David Brooks' column from a few days ago makes a good point. We're not going to get some in depth and substantive compromise hammered out in just a few weeks - there just isn't enough time - but something more simple is possible, and could even be better in the long run. Not that we could reasonably expect the blind partisans running the two major parties to do something so logical, but if they chose to they have the power to make something like this happen: Congress won’t be able to produce specific program cuts and policy reforms in the next few weeks, but it can come up with structural rules that will obligate future Congresses to make cuts and reforms for years ahead. The important argument now is over what kind of restrictions to impose on future Congresses. (This by itself is a sign of just how far rightward the debate has shifted). Republicans and a few moderate Democrats are rallying behind a spending cap plan, co-sponsored in the Sen...

14 May 2011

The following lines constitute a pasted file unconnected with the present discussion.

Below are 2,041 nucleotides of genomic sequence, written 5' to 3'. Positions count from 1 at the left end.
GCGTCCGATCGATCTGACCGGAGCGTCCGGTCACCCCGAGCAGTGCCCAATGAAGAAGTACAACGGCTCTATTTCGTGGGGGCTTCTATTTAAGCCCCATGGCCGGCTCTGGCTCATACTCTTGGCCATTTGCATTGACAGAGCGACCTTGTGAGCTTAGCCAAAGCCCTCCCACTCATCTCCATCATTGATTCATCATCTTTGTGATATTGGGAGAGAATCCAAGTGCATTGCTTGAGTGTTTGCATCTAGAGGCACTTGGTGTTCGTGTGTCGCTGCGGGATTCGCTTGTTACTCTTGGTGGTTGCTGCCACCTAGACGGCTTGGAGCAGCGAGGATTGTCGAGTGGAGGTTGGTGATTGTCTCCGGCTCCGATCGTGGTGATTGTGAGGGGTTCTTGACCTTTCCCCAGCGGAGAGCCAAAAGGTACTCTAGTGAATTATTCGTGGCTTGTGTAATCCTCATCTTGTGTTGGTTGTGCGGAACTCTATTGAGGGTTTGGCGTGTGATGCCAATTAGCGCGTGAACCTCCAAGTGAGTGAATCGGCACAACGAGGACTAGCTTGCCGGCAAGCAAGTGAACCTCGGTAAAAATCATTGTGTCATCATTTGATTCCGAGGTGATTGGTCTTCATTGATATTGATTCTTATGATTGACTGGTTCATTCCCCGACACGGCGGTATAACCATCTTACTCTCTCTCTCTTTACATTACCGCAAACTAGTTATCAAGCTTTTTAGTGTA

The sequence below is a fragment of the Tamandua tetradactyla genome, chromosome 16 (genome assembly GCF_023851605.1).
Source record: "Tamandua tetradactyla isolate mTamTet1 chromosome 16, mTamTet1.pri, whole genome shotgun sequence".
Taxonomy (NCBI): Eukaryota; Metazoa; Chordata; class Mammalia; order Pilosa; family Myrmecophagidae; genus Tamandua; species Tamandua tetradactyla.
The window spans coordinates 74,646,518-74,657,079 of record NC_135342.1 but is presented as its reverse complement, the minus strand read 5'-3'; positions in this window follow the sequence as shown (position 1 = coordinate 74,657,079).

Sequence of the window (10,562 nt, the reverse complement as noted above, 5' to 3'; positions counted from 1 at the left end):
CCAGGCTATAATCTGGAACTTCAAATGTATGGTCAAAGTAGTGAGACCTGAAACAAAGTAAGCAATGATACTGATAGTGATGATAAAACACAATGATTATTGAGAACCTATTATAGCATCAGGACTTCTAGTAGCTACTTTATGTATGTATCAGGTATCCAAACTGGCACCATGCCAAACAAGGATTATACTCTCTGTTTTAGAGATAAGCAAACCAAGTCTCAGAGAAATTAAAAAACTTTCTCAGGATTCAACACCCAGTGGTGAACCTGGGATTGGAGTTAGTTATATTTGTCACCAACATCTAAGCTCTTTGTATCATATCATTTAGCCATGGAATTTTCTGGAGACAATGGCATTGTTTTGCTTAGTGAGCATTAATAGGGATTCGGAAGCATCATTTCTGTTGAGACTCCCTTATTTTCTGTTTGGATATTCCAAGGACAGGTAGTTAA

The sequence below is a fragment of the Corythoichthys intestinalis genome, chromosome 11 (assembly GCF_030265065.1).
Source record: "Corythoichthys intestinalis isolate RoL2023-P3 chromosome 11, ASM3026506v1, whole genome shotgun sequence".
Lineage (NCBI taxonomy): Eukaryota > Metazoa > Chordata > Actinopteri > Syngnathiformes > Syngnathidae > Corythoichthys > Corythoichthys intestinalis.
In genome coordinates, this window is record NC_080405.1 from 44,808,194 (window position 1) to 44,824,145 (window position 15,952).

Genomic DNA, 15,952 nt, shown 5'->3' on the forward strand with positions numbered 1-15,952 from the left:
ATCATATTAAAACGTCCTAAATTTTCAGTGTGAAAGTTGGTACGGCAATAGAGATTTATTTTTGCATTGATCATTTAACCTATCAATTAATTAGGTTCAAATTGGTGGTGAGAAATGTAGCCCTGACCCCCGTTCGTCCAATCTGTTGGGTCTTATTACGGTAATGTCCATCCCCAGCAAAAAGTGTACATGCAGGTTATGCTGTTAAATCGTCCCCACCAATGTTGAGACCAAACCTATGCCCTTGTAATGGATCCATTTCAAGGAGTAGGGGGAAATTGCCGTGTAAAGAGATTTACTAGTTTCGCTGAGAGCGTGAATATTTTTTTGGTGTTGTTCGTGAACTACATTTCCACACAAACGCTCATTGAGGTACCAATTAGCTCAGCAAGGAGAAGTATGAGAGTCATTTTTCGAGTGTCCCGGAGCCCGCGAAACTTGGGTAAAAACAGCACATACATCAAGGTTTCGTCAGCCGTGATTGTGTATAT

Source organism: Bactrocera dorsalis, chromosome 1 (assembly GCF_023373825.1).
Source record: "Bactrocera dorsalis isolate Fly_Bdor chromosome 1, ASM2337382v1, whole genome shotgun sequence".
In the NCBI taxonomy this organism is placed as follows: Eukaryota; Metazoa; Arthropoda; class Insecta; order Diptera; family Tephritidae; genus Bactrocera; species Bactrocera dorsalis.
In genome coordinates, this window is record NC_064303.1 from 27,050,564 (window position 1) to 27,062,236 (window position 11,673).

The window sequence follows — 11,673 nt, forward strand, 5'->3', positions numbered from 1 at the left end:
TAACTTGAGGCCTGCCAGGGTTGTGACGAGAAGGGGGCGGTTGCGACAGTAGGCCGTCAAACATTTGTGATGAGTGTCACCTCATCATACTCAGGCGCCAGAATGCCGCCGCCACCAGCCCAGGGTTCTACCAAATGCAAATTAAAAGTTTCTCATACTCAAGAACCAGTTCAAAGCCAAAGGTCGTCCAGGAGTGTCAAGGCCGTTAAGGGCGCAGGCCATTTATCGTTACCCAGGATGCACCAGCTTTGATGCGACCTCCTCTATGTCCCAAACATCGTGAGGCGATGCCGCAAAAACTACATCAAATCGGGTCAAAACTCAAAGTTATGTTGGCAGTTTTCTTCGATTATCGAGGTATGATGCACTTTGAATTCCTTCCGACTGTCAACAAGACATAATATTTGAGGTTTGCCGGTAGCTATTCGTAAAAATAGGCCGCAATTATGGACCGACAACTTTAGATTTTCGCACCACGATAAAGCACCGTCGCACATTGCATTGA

Have you flown recently in a commercial airliner?  If so, who did you see the most in the airport? It was not the passengers on your flight.  It was not the airline ticketing and baggage check personnel.  It was not the vendors and shop keepers who are all over airports these days. It was members of Homeland Security, the smiling TSA (Transportation Security Administration) agents.  They are everywhere.  They check your ID.  They screen your hand bags, and for good measure, they pat you down. To the department’s credit, they are all polite and professional.  They appear to take their jobs seriously.  Their physical appearance is neat and orderly.  They are, in a nut shell, what a government worker should look like. So what is the issue? There are several.  All these people earn salaries and benefits.  This means our ticket fees and taxes are higher. In performing their duties they unnecessarily slow down the process of getting from...